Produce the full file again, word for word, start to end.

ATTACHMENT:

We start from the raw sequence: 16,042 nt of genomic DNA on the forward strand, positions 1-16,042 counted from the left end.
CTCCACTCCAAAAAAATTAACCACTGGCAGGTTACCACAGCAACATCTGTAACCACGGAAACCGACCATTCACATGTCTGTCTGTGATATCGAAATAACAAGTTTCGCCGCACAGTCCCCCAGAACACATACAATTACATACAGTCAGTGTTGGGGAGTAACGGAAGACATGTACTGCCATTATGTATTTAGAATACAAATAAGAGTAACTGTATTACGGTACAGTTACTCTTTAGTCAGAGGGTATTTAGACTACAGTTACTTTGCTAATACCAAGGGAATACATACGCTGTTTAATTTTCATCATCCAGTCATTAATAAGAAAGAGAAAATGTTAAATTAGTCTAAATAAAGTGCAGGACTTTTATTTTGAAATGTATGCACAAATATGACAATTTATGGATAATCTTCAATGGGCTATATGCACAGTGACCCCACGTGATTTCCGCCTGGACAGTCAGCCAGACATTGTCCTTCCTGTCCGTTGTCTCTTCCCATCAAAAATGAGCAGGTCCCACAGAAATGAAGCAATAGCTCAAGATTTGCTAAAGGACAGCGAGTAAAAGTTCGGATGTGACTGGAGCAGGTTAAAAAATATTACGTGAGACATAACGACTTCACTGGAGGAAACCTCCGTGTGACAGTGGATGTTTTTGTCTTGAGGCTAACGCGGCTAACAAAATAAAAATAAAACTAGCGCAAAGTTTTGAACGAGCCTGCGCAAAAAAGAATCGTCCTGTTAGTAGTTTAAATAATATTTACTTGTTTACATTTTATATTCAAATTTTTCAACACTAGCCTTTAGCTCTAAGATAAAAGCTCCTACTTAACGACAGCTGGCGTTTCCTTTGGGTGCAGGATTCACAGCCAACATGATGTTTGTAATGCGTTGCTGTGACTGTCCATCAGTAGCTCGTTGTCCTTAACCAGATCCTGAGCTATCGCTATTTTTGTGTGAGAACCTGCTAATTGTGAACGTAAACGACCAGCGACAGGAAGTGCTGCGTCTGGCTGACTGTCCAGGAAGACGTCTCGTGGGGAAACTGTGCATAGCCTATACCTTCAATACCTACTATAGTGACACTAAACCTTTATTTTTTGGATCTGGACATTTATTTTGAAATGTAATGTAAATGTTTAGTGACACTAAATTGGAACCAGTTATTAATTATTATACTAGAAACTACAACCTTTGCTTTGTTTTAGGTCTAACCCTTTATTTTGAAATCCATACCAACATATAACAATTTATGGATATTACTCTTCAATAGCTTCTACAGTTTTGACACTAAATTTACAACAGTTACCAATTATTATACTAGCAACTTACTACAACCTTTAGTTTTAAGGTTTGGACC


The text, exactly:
We start from the raw sequence: 16,042 nt of genomic DNA on the forward strand, positions 1-16,042 counted from the left end.
CTCCACTCCAAAAAAATTAACCACTGGCAGGTTACCACAGCAACATCTGTAACCACGGAAACCGACCATTCACATGTCTGTCTGTGATATCGAAATAACAAGTTTCGCCGCACAGTCCCCCAGAACACATACAATTACATACAGTCAGTGTTGGGGAGTAACGGAAGACATGTACTGCCATTATGTATTTAGAATACAAATAAGAGTAACTGTATTACGGTACAGTTACTCTTTAGTCAGAGGGTATTTAGACTACAGTTACTTTGCTAATACCAAGGGAATACATACGCTGTTTAATTTTCATCATCCAGTCATTAATAAGAAAGAGAAAATGTTAAATTAGTCTAAATAAAGTGCAGGACTTTTATTTTGAAATGTATGCACAAATATGACAATTTATGGATAATCTTCAATGGGCTATATGCACAGTGACCCCACGTGATTTCCGCCTGGACAGTCAGCCAGACATTGTCCTTCCTGTCCGTTGTCTCTTCCCATCAAAAATGAGCAGGTCCCACAGAAATGAAGCAATAGCTCAAGATTTGCTAAAGGACAGCGAGTAAAAGTTCGGATGTGACTGGAGCAGGTTAAAAAATATTACGTGAGACATAACGACTTCACTGGAGGAAACCTCCGTGTGACAGTGGATGTTTTTGTCTTGAGGCTAACGCGGCTAACAAAATAAAAATAAAACTAGCGCAAAGTTTTGAACGAGCCTGCGCAAAAAAGAATCGTCCTGTTAGTAGTTTAAATAATATTTACTTGTTTACATTTTATATTCAAATTTTTCAACACTAGCCTTTAGCTCTAAGATAAAAGCTCCTACTTAACGACAGCTGGCGTTTCCTTTGGGTGCAGGATTCACAGCCAACATGATGTTTGTAATGCGTTGCTGTGACTGTCCATCAGTAGCTCGTTGTCCTTAACCAGATCCTGAGCTATCGCTATTTTTGTGTGAGAACCTGCTAATTGTGAACGTAAACGACCAGCGACAGGAAGTGCTGCGTCTGGCTGACTGTCCAGGAAGACGTCTCGTGGGGAAACTGTGCATAGCCTATACCTTCAATACCTACTATAGTGACACTAAACCTTTATTTTTTGGATCTGGACATTTATTTTGAAATGTAATGTAAATGTTTAGTGACACTAAATTGGAACCAGTTATTAATTATTATACTAGAAACTACAACCTTTGCTTTGTTTTAGGTCTAACCCTTTATTTTGAAATCCATACCAACATATAACAATTTATGGATATTACTCTTCAATAGCTTCTACAGTTTTGACACTAAATTTACAACAGTTACCAATTATTATACTAGCAACTTACTACAACCTTTAGTTTTAAGGTTTGGACC